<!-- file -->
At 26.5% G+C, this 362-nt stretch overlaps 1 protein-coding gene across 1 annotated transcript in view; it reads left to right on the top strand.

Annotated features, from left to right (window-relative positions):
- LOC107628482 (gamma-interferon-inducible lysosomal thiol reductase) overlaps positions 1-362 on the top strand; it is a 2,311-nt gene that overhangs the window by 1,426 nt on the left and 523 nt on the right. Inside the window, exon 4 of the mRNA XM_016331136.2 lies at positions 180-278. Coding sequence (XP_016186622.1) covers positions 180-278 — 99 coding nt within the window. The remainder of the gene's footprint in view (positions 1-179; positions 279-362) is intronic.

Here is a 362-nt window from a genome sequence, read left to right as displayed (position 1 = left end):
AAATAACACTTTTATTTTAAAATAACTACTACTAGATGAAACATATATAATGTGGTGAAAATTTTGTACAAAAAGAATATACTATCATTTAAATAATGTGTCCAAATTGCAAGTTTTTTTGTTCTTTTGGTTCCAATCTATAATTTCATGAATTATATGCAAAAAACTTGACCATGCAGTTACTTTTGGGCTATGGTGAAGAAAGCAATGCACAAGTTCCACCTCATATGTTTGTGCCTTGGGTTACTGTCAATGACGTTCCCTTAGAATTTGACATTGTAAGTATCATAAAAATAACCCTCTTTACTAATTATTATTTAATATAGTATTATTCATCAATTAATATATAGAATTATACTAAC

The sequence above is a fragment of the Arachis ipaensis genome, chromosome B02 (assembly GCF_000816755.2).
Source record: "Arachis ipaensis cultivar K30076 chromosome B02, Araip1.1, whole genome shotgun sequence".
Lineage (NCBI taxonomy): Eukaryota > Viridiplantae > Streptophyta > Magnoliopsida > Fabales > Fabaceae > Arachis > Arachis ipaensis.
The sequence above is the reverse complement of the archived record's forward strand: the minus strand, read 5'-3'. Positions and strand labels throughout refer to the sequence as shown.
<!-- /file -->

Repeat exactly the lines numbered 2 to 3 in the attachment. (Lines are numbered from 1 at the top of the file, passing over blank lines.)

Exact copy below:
Annotated features, from left to right (window-relative positions):
- LOC107628482 (gamma-interferon-inducible lysosomal thiol reductase) overlaps positions 1-362 on the top strand; it is a 2,311-nt gene that overhangs the window by 1,426 nt on the left and 523 nt on the right. Inside the window, exon 4 of the mRNA XM_016331136.2 lies at positions 180-278. Coding sequence (XP_016186622.1) covers positions 180-278 — 99 coding nt within the window. The remainder of the gene's footprint in view (positions 1-179; positions 279-362) is intronic.